Great Crested Flycatcher (mulktiple - nested on Manhattan)
Eastern Kingbird (multiple - nested on Manhattan)
Warbling Vireo (multiple - nested on Manhattan)
Red-eyed Vireo (multiple - nested on Manhattan)
Barn Swallow (multiple - nested on Manhattan)
Tree Swallow (nested)
Black-capped Chickadee (multiple nested)
Tufted Titmouse (multiple nested)
White-breasted Nuthatch (multiple - nested on Manhattan)
Carolina Wren (multiple - nested on Manhattan)
House Wren (multiple - nested on Manhattan)
Blue-gray Gnatcatcher (nest attempt, apparently no fledgelings)
Wood Thrush (multiple nests & fledges in at least several of the larger parks; 
a minimum of 3 nests -3 pairs of adults- succeeded even in busy Central Park’s 
wooded areas this summer.)
Gray Catbird (multiple - nested on Manhattan)
Northern Mockingbird (multiple nested on Manhattan)
Brown Thrasher (nested on Manhattan)
Cedar Waxwing (multiple - nested on Manhattan)
Scarlet Tanager (summer status not determined in this county)
Eastern Towhee (nested on Manhattan)
Chipping Sparrow (multiple - nested on Manhattan)
Song Sparrow (multiple nested on Manhattan)
White-throated Sparrow (NON-nesting, summering in small numbers, not at all 
unusual in Manhattan)
Rose-breasted Grosbeak (potential breeding; the species nests annually within 2 
miles of Manhattan)
Indigo Bunting (summer status not determined in this county, for 2019; seen 
also in Central Park 7/25)
Bobolink (few detected, some southbounders already)
Red-winged Blackbird (multiple - nested on Manhattan)
Common Grackle (multiple - nested on Manhattan)
Brown-headed Cowbird
Orchard Oriole (nested on Manhattan)
Baltimore Oriole (multiple - nested on Manhattan)
American Goldfinch

A Variegated Fritillary was beautifully photographed by Ken Chaya of Manhattan,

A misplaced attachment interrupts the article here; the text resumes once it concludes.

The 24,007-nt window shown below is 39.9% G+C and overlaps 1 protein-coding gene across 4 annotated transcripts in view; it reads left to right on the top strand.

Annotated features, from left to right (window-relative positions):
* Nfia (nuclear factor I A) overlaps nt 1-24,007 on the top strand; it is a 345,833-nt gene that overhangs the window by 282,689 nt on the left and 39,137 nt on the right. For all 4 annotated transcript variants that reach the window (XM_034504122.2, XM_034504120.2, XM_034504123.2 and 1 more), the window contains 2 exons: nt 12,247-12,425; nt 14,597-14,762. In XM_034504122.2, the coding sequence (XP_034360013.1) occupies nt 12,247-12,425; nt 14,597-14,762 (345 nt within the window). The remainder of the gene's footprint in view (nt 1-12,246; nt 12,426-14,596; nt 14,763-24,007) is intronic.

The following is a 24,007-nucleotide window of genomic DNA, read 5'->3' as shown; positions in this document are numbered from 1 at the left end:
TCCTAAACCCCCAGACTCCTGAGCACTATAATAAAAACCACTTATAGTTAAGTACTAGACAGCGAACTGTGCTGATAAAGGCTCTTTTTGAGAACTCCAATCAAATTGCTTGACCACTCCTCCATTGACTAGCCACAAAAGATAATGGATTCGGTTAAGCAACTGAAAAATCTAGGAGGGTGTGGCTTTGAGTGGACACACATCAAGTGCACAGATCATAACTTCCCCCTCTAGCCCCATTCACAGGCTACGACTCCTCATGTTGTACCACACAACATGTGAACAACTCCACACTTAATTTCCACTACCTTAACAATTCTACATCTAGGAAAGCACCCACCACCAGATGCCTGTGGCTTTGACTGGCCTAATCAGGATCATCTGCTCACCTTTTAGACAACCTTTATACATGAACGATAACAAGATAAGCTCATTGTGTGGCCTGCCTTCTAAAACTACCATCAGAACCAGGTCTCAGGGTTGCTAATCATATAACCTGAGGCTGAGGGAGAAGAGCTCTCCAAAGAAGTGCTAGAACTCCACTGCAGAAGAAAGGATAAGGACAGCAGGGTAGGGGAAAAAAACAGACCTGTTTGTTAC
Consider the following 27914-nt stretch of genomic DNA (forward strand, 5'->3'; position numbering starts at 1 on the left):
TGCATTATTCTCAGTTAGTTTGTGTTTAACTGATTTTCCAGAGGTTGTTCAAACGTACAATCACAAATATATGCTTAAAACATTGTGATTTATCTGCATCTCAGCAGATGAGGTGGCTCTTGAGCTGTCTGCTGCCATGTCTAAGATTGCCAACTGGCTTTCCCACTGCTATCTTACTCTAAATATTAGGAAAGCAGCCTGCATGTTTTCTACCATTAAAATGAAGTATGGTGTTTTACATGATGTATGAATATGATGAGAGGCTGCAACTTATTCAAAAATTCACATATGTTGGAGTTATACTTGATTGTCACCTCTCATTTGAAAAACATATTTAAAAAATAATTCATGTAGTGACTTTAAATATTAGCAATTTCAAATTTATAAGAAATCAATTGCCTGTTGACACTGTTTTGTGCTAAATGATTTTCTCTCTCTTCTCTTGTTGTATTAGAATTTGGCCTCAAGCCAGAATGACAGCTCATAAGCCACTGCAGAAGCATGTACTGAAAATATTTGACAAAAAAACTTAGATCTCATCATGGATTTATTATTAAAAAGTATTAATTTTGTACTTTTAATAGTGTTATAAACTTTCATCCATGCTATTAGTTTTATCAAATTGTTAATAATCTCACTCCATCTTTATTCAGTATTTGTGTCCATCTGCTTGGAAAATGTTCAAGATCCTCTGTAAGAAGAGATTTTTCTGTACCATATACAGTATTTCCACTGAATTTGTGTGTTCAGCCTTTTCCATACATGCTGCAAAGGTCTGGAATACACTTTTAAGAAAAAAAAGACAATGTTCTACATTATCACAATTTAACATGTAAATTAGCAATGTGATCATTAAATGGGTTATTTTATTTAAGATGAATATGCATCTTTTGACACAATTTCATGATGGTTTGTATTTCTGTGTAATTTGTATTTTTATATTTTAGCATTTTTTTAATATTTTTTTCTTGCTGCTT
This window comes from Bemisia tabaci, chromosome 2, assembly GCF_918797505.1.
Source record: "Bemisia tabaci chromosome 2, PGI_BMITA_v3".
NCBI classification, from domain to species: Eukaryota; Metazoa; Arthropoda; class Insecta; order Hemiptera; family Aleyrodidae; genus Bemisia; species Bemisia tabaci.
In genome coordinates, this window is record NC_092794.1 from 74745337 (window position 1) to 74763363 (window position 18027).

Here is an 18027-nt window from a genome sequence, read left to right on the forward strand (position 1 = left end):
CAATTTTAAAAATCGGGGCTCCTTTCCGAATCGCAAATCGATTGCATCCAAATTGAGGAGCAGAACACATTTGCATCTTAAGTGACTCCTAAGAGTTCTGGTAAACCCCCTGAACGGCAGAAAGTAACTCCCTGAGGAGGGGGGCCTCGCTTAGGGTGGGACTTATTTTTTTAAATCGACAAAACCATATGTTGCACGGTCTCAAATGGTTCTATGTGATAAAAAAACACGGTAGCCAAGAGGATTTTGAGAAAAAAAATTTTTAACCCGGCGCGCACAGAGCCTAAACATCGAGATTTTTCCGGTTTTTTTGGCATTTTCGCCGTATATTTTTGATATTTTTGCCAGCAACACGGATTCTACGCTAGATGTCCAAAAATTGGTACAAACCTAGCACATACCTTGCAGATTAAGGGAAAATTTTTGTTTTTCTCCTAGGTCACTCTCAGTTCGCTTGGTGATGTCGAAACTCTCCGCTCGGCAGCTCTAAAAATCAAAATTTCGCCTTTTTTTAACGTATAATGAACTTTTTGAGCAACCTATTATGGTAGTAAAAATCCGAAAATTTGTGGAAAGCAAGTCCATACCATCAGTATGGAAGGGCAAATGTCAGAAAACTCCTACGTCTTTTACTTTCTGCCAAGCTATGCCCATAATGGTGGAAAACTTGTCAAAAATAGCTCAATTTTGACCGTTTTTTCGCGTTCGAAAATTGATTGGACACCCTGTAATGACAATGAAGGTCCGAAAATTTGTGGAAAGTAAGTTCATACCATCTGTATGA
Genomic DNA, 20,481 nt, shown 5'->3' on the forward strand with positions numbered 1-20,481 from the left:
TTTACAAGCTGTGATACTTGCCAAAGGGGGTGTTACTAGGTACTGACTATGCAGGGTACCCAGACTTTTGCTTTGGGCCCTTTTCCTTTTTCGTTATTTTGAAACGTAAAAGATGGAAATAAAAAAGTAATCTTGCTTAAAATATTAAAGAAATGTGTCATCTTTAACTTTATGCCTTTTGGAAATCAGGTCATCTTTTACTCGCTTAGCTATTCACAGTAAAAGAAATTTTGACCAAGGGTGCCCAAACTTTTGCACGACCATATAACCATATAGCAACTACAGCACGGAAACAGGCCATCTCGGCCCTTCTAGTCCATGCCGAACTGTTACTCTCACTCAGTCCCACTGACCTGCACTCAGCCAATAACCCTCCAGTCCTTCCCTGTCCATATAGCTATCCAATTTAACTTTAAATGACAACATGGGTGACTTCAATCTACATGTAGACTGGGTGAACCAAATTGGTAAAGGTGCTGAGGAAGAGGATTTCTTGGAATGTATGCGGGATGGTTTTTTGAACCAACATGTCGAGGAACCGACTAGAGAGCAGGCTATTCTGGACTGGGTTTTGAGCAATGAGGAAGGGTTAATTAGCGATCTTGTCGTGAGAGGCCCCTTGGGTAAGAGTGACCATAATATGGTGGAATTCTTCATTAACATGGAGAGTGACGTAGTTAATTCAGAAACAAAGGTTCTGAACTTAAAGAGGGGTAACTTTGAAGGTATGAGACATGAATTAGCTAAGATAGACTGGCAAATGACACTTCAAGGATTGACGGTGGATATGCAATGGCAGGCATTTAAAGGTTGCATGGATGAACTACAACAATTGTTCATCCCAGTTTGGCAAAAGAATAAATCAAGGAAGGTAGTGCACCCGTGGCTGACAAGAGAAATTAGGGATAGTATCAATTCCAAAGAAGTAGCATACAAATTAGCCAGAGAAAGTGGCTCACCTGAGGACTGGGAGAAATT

in Central Park, NYC on Saturday, 7/20 - a moderately uncommon butterfly 
sighting for Manhattan, but has been found in that park previously, and is 
semi-regular to other parts of N.Y. City, particularly some shore areas; the 
7/20 observation also by Mike Freeman of Manhattan. In addition, 22 other 
species of butterflies have been seen in the past 2 weeks in New York County.  
Among those which are (usually, in most years) less common here include 
American Snout (a species that can be ‘irruptive’ and this certainly appears to 
be one of those years, with some reports from across the northern edges of NY 
state, for example (not unprecedented, but unusual in some locations), as well 
as Common Buckeye, which similarly appears to be having a good season in the 
mid-Atlantic region, & to some extent farther north as well. Both of these 
latter species might be watched for in many weeks ahead & as summer comes 
towards its calendar-end, a lot more of these more-southern-affinity species of 
butterflies (including some skipper species) may be looked for in our region 
and possibly all through NY state. Among the larger and more colorful of these 
to watch for is the Cloudless Sulphur, a somewhat lime-yellow & quite large 
butterfly that can show up at times very far north of its more-typical range in 
the south/southwest; that latter species most often will be seen in-flight, far 
larger than any of the typical sulphur butterflies that may be present all 
summer & in many locations of NY.  In some years, there are larger numbers of 
those & some other ‘southern” butterflies, while in many years, the sightings 
of such ‘southerners’, at least in quantity, can be rather minimal in this 
region. Any day with southerly or southwesterly winds and warmth might be one 
to keep an eye out for such species, as the summer moves on.  There are 
thousands of other insects (yes, species of, as well as countless individuals 
of some spp.) being seen, as well as many mostly unseen now, in Manhattan 
alone, & far more in the wider region as this is a peak period for adult-stage 
invertebrates to be active & many are findable even in city parks.

"Once upon a time, when women were birds, there was the simple understanding 
that to sing at dawn and to sing at dusk was to heal the world through joy. The 
birds still remember what we have forgotten, that the world is meant to be 
celebrated.” - Terry Tempest Williams (contemporary activist, and author of 
many books)

"The time to save a species is while it is still common” - Rosalie Edge, 
founder of Hawk Mountain Sanctuary in Pennsylvania.

good birding,

Tom Fiore
manhattan -
& elswehere